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Enrollment Deadline to Avoid Individual Mandate Fine Is Feb. 15

By Rebecca Adams, CQ HealthBeat Associate Editor

October 9, 2013 -- The Obama administration said last week that consumers need to enroll and pay their exchange coverage premiums by Feb. 15 in order to avoid an income tax penalty for not having insurance.

Health and Human Services (HHS) Secretary Kathleen Sebelius has repeatedly mentioned Dec. 15 as a key deadline for consumers who want their benefits to start Jan. 1. And she has stressed that the open enrollment period for the new marketplaces is March 31. But she has not emphasized that Feb. 15 is also a key date.

A short timeline on does not mention February as a key month for implementation of the marketplaces under the law (PL 111-148, PL 111-152).

Since Sebelius has talked about March 31 as the end of open enrollment, many consumers may be under the impression that they would avoid a penalty if they enroll by then. But consumers need to sign up before Feb. 15 if they plan to send in a check by mail so the payment is processed by the deadline.

Even though open enrollment ends March 31, the law says anyone who goes without insurance for three consecutive months during 2014 is subject to a penalty. So someone who signs up for insurance after Feb. 15, wouldn't have a policy in effect until April 1. That means he or she would then be subject to the fine because they were without insurance in January, February and March.

This detail was first reported by the Associated Press.

The shorter-than-commonly-realized time frame could put pressure on HHS officials to delay enforcement of the penalty for people who do not have coverage in 2014. Already, House Republicans have called for a year delay in the individual mandate, saying that it is only fair since the administration decided this summer to hold off for a year on enforcing the penalties for employers who don't offer affordable coverage.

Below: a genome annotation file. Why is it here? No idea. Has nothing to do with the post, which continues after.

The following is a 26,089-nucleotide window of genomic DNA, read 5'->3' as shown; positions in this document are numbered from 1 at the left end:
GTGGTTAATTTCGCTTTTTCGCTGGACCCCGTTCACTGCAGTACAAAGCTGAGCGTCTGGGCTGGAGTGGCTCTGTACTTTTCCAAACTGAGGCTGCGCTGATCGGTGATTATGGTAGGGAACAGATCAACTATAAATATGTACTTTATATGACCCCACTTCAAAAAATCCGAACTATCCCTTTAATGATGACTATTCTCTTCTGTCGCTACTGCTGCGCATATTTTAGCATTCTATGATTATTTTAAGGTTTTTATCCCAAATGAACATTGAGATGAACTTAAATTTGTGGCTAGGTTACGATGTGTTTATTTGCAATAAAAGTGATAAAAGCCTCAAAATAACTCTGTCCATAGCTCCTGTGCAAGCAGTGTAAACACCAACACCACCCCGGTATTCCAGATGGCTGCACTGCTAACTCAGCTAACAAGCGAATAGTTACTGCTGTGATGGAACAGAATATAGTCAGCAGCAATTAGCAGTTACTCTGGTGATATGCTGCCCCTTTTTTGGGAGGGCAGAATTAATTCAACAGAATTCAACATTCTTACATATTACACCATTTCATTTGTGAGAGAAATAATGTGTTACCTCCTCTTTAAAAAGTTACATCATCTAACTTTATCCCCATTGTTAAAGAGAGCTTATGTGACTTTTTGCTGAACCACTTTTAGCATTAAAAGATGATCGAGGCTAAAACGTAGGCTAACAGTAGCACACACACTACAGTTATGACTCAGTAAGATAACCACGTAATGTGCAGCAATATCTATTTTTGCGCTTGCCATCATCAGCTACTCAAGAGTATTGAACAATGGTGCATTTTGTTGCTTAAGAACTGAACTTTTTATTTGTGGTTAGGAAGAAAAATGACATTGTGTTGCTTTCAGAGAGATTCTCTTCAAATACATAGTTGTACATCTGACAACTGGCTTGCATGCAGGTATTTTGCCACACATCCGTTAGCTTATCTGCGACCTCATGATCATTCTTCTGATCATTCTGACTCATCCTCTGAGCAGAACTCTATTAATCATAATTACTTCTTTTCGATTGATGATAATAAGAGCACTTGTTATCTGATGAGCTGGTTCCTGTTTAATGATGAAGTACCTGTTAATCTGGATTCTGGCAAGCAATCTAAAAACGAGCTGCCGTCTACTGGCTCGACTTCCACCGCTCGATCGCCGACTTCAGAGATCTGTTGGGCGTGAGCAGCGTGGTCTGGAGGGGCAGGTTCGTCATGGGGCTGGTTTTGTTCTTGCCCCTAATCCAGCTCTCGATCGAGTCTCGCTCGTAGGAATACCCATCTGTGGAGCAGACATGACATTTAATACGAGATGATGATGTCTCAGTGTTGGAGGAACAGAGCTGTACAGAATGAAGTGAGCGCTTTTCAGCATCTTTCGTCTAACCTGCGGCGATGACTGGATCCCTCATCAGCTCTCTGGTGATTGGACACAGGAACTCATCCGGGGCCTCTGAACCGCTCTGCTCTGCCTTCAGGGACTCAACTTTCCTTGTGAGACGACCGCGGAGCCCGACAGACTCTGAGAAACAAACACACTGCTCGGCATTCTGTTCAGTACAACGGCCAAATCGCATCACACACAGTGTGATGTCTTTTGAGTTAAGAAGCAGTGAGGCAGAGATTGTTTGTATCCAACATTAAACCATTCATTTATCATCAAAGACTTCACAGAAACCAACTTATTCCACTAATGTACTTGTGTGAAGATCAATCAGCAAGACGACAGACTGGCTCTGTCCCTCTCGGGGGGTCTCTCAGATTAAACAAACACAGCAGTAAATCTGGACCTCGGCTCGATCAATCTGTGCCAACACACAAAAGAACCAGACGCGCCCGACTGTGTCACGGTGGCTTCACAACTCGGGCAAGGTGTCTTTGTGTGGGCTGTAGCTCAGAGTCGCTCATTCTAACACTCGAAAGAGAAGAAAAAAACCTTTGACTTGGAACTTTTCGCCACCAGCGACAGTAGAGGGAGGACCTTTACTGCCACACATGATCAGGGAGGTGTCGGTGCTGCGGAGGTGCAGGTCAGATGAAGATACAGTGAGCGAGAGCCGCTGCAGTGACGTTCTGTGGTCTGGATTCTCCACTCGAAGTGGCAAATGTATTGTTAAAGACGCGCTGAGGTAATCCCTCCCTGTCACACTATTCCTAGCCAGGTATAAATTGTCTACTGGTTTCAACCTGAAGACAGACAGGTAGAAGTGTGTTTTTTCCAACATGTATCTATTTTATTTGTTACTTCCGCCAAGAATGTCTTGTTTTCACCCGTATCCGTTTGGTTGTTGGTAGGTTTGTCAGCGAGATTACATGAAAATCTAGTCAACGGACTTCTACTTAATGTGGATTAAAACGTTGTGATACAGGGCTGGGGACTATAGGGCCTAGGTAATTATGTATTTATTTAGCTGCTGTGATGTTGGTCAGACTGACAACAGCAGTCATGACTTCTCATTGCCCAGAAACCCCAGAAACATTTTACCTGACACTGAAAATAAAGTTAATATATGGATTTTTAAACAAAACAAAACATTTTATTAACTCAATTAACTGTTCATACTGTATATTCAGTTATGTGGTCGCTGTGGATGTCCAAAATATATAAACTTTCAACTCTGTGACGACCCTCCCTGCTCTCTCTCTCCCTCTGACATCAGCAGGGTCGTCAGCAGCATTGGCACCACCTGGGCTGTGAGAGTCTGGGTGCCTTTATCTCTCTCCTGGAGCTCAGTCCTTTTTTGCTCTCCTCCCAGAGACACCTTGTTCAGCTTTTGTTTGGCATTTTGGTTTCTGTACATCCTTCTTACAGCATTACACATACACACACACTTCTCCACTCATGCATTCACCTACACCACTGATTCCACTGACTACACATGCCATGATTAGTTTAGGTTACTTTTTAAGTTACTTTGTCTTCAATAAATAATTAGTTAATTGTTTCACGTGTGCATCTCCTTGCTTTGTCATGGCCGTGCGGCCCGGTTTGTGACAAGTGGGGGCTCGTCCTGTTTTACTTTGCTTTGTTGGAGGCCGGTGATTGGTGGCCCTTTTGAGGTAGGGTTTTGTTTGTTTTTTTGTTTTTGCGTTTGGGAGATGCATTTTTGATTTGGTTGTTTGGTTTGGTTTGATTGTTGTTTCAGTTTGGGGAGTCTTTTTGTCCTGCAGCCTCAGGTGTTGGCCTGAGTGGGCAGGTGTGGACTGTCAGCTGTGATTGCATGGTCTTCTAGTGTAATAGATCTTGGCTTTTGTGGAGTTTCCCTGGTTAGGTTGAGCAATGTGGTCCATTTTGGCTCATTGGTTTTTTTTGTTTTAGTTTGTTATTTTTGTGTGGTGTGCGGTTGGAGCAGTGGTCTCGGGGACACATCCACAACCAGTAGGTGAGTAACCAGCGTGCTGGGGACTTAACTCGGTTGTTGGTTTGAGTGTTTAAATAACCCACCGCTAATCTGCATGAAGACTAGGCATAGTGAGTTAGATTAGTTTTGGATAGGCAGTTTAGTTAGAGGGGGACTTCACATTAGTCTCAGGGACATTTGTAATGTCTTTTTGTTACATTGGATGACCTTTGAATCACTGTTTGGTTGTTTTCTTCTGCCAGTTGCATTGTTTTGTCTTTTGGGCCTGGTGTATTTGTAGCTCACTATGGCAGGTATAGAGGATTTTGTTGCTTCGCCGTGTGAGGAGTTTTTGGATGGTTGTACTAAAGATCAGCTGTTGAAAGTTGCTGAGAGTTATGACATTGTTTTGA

Even comedian Jon Stewart hammered Sebelius over the individual penalty when she appeared on The Daily Show this week. "If I'm an individual that doesn't want it, it would be hard for me to look at big business getting a waiver and not having to do it, and me having to," said Stewart, adding that opponents would think that individuals don't get a waiver because they aren't a strong lobbying force like employers are.

Sebelius never directly answered Stewart's question.

An administration spokeswoman, who was asked if the administration will start highlighting the Feb. 15 date, pointed out language on the website. It says: "If you enroll between the 1st and 15th day of the month and pay your premium, your coverage begins the first day of the next month. So if you enroll on February 10, 2014, your coverage begins March 1, 2014. If you enroll between the 16th and the last day of the month and pay your premium, your effective date of coverage will be the first day of the second following month. So if you enroll on February 16, 2014, your coverage starts on April 1, 2014."

The website does not then clearly state that if someone's coverage starts on April 1 they will be liable for a penalty.

The penalty that starts in 2014 will be 1 percent of someone's income or $95, whichever is more. In 2016, the fine increases to 2.5 percent of income or $695 per person, whichever is higher.

The administration is providing a number of exemptions from the fine, including for religious reasons, if the coverage costs more than 8 percent of household income, or people are too poor to file a tax return. People who are illegal immigrants, in prison, or members of Native American Indian tribes also are exempt.

About 2 percent of Americans are expected to pay the penalty in the first year, administration officials have said.

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